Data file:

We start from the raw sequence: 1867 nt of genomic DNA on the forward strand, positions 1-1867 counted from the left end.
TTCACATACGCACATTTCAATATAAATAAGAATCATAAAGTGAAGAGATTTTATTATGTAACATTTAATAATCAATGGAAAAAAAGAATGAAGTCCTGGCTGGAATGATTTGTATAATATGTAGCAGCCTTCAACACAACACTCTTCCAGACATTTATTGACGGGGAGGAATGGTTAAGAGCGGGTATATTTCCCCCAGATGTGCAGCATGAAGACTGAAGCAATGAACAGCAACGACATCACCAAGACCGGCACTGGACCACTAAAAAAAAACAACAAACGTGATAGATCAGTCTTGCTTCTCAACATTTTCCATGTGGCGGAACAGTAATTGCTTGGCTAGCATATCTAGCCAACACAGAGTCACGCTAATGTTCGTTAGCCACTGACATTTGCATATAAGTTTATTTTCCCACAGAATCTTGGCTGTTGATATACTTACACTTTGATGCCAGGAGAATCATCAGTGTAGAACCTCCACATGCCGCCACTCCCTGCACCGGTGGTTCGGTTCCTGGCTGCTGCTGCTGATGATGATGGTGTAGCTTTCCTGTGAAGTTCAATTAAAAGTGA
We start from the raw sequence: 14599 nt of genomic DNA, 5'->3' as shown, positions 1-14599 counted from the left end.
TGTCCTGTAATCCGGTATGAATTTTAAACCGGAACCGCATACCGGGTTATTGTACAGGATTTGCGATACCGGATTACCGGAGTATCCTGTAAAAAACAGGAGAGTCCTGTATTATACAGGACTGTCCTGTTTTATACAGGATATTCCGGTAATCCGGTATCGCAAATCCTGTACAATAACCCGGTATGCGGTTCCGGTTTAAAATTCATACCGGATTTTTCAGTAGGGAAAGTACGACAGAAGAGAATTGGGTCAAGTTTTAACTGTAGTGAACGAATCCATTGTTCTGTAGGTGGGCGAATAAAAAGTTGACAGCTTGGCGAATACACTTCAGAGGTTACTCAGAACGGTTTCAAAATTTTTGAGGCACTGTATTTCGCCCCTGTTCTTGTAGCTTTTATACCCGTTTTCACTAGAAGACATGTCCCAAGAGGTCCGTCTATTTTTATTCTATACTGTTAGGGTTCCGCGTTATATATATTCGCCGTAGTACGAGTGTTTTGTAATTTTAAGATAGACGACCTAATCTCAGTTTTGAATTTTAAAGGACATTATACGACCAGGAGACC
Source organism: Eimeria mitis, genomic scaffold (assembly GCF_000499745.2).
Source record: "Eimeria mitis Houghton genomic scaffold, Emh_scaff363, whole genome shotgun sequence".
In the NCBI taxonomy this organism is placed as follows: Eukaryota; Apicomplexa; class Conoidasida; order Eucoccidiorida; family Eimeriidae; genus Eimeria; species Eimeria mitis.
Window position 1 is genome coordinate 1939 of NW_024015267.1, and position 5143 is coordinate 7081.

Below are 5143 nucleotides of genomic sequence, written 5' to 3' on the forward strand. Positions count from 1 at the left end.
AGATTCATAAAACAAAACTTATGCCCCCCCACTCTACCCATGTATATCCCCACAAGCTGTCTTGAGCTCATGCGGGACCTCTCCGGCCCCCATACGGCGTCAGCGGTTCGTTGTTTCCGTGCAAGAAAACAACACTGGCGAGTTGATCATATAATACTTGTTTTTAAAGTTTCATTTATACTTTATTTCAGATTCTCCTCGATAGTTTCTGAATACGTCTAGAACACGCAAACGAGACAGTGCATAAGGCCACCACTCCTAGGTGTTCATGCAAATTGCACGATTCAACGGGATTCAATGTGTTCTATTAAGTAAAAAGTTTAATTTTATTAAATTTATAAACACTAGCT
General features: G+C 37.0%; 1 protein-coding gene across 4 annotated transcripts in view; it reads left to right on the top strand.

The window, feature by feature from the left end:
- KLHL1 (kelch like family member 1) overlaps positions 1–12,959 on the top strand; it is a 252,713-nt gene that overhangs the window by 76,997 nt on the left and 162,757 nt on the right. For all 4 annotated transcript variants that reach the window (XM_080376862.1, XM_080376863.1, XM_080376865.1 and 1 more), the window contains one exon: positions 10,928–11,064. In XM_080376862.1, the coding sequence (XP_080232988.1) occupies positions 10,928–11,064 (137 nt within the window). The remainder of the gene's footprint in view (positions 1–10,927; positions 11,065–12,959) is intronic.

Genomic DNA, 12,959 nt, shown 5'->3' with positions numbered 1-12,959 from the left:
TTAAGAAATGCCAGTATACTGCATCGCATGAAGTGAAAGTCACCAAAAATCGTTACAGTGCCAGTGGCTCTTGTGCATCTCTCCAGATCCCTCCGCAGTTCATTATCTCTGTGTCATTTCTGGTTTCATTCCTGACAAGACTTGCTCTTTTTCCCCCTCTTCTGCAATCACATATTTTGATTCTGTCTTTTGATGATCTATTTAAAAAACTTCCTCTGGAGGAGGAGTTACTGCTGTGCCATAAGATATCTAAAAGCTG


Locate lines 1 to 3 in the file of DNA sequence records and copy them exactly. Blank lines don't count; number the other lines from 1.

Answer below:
We start from the raw sequence: 1867 nt of genomic DNA on the forward strand, positions 1-1867 counted from the left end.
TTCACATACGCACATTTCAATATAAATAAGAATCATAAAGTGAAGAGATTTTATTATGTAACATTTAATAATCAATGGAAAAAAAGAATGAAGTCCTGGCTGGAATGATTTGTATAATATGTAGCAGCCTTCAACACAACACTCTTCCAGACATTTATTGACGGGGAGGAATGGTTAAGAGCGGGTATATTTCCCCCAGATGTGCAGCATGAAGACTGAAGCAATGAACAGCAACGACATCACCAAGACCGGCACTGGACCACTAAAAAAAAACAACAAACGTGATAGATCAGTCTTGCTTCTCAACATTTTCCATGTGGCGGAACAGTAATTGCTTGGCTAGCATATCTAGCCAACACAGAGTCACGCTAATGTTCGTTAGCCACTGACATTTGCATATAAGTTTATTTTCCCACAGAATCTTGGCTGTTGATATACTTACACTTTGATGCCAGGAGAATCATCAGTGTAGAACCTCCACATGCCGCCACTCCCTGCACCGGTGGTTCGGTTCCTGGCTGCTGCTGCTGATGATGATGGTGTAGCTTTCCTGTGAAGTTCAATTAAAAGTGA
We start from the raw sequence: 14599 nt of genomic DNA, 5'->3' as shown, positions 1-14599 counted from the left end.